@zassounotsukushi A single photon has both rest mass and relativistic mass 0, and it has energy. If you have more than one photon, their four vectors can add up and create a relativistic non zero mass. The four vector is at the centre of the topic. – anna v Jun 8 '11 at 16:28
@anna Ok, requiring a 4 vector sum is perfectly fine. But a photon, or a group of photons, could be balanced by a recoil momentum from ordinary matter too, like the relativistic rocket problem. The only point I want agreement on is that an objectively defined "system" maintains both its total value of mass and energy at all times, and that these two values are, in fact, the same value. – Alan Rominger Jun 8 '11 at 16:39
I know this is kind of late, but the common convention here (and among most physicists, as far as I know) is that the word "mass" refers to rest mass, not relativistic mass, unless otherwise specified. – David Z Jun 22 '11 at 20:39

Please spend some time reading about four vectors.

The concept of a four vector is an extrapolation to an extra dimension of the three vector.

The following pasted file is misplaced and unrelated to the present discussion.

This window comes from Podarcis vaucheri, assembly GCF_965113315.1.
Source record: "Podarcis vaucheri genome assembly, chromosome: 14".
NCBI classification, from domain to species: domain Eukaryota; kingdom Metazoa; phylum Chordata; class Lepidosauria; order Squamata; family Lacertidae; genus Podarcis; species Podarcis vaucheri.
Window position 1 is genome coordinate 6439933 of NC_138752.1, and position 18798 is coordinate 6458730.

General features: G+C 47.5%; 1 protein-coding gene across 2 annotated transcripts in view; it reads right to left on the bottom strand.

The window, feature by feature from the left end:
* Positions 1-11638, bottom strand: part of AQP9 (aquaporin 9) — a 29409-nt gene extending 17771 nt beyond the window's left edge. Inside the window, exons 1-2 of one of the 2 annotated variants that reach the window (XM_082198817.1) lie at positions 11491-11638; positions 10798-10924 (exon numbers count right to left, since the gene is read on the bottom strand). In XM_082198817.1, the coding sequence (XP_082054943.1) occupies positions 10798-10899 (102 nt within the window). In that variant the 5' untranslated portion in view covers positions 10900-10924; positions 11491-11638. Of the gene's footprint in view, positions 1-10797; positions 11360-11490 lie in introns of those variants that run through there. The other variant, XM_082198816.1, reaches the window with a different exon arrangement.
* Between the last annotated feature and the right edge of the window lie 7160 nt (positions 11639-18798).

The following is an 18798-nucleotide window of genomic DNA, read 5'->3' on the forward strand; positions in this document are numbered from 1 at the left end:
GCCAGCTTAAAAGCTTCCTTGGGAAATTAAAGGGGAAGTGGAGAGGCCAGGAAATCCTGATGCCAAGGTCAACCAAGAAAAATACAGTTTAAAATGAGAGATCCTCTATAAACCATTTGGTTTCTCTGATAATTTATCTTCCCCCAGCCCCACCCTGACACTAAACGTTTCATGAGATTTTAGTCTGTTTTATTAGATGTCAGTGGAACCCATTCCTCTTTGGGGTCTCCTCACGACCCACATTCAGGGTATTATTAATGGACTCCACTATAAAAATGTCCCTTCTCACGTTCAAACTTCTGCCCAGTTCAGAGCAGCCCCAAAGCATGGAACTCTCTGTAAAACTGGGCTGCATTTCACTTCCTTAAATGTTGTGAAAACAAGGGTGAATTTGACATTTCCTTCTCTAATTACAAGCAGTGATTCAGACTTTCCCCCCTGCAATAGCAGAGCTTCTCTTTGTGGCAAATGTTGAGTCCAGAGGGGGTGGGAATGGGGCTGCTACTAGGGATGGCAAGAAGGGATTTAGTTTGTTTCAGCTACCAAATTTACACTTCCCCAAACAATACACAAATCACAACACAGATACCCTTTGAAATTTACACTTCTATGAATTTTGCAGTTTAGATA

Say that you have two three vectors, the three momenta of two particles. Each vector has a length: p1, p2. When you add them vectorially, the length of the vectors do not add linearly. It will depend at what angle they are added. For example, if p1=p2 and the addition is head on, the length of the resultant vector will be 0.

It is the same with four vectors where the mass is the measure, what you get from the dot product, of the four vector. If you read the link above you will see that a system of four vectors will have masses which will depend on the values of the summed energies and the summed three vector momenta, in no way linear. When $E^2=P^2$ (in a system where $c=1$) the mass is zero, as happens with the photons.